New Year, New Congress: What to Watch on Combatting Human Trafficking
As Congress enters its 114th session, human rights must take the spotlight. This blog series will address what we at Human Rights First believe should take top priority in Washington in the next year.
2015 marks 150 years since the United States ratified the 13th Amendment officially abolishing slavery, yet modern day slavery remains a pervasive threat to liberty and dignity. Globally, estimates indicate that roughly 21 million victims are currently trapped in human trafficking networks at a profit of nearly $150 billion dollars for the criminals behind their operation. Congress has taken important steps to create a permanent anti-human trafficking infrastructure at home, including the passage of the Trafficking Victims Protection Act, but there is much more work to be done to disrupt the criminal networks that profit from modern day slavery.
Here are our top three priorities for the 114th Congress to put human traffickers out of business:
1. Increase Prosecutions by Providing Law Enforcement with New Tools to Go After Every Part of the Network that Enables Trafficking
Congress should expand federal authority to allow the use of wire-tapping for all human trafficking investigations, including labor trafficking cases. Congress must also protect all minor victims of trafficking by requiring states to have a Safe Harbor law in place in order to receive funding for state child welfare systems. Additionally, recognizing that the absence of comprehensive and reliable statistics about trafficking in the United States is a significant hurdle to battling this crime, Congress should add human trafficking as a Part I violent crime to the FBI’s Uniform Crime Reporting (UCR) program to mandate consistent data collection.
2. Enact New Measures Requiring Transparency and Accountability in Procurement and Business Supply Chains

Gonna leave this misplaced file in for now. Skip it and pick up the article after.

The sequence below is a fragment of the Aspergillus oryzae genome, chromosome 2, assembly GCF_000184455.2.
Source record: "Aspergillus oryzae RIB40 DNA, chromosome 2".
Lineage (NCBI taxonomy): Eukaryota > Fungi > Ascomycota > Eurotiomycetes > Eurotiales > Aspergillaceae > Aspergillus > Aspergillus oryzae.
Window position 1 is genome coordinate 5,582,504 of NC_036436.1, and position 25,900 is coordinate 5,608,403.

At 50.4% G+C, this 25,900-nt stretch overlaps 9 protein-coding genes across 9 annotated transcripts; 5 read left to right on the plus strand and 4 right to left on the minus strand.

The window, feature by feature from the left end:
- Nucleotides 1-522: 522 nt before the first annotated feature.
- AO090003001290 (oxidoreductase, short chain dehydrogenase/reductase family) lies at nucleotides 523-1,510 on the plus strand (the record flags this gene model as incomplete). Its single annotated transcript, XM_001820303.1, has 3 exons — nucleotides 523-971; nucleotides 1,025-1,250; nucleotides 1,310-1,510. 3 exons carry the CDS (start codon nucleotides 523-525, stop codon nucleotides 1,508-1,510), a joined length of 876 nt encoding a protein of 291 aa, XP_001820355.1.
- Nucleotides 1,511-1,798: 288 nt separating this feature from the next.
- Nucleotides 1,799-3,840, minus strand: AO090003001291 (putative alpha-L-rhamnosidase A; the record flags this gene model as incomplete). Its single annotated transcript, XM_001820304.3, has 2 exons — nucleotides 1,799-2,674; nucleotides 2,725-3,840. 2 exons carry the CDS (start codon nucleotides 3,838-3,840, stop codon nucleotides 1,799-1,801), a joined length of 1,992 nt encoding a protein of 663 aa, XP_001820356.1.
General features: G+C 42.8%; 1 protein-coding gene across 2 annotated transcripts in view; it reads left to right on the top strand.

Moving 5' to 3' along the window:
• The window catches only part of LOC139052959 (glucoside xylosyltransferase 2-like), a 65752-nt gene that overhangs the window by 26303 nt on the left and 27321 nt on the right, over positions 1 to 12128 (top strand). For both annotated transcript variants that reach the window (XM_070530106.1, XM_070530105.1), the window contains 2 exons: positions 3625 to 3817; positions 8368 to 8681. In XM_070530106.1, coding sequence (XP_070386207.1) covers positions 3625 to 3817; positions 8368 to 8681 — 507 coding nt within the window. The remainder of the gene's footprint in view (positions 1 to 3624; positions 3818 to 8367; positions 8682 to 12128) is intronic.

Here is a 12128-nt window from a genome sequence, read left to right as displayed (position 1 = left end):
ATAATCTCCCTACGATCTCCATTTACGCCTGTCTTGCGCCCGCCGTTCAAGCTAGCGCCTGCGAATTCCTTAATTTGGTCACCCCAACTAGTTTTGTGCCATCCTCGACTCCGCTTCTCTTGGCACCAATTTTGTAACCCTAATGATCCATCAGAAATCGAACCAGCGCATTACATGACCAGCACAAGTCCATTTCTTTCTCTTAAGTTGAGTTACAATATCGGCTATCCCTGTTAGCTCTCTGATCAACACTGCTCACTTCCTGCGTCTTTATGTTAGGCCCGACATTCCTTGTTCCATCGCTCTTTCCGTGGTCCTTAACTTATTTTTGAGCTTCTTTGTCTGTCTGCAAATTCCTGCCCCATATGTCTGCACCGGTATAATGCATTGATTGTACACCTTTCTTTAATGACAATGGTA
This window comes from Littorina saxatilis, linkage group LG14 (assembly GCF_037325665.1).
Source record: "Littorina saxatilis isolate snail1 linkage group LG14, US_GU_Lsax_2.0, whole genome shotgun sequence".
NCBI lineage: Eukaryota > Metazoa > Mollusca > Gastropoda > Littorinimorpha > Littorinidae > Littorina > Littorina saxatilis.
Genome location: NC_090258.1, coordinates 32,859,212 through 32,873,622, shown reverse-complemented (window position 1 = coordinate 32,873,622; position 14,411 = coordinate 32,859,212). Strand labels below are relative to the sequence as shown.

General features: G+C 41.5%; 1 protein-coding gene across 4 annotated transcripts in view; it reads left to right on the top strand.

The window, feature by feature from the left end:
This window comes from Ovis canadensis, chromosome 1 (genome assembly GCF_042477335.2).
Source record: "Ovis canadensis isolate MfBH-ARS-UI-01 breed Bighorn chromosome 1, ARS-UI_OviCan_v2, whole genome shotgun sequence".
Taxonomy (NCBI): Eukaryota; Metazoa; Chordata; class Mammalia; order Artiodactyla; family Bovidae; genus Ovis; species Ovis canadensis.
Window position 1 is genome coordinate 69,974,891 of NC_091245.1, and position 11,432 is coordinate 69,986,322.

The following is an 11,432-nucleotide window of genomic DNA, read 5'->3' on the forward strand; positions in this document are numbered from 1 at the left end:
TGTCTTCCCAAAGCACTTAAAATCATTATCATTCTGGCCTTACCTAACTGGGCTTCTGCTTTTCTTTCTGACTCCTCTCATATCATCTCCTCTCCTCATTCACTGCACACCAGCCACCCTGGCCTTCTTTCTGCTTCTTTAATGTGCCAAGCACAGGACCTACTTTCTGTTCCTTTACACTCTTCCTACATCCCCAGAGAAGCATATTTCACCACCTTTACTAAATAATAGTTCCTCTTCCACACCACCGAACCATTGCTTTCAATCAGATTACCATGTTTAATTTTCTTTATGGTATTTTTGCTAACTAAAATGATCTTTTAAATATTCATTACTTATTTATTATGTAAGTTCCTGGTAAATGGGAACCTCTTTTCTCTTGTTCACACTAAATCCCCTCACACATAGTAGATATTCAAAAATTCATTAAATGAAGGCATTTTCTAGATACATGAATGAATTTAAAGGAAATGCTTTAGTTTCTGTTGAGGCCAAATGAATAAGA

The United States must implement measures to prevent or disrupt the criminal enterprise of human trafficking by focusing on labor recruitment and procurement, and establishing guiding principles for companies to ensure they aren’t unintentionally contributing to the human trafficking problem globally. Congress should introduce new legislation creating due diligence minimum standards and requiring businesses to map their supply chains to guarantee that no slave labor and trafficked persons were used in the production of the products we consume. Congress should also work to ensure that government procurement is free of trafficked labor by requiring the Pentagon to review their policy guidelines for procurement to ensure that suppliers of military uniforms are not using forced labor.
3. Ensure Adequate Resourcing to Anti-Trafficking Policies
Congress and the Obama Administration have made substantial public commitments to combat human trafficking. But until the funding to implement and support effective anti-trafficking initiatives matches this rhetoric, such pledges will have limited impact. In 2013, the U.S. government spent just under $80 million to combat trafficking both at home and abroad. This means for every $150 a trafficker earns, the U.S. government is only spending $0.08 trying to stop it. Congress should appropriate resources for adequate capacity-building and training activities and ensure adequate funding for prevention programs, law enforcement training, and investigations.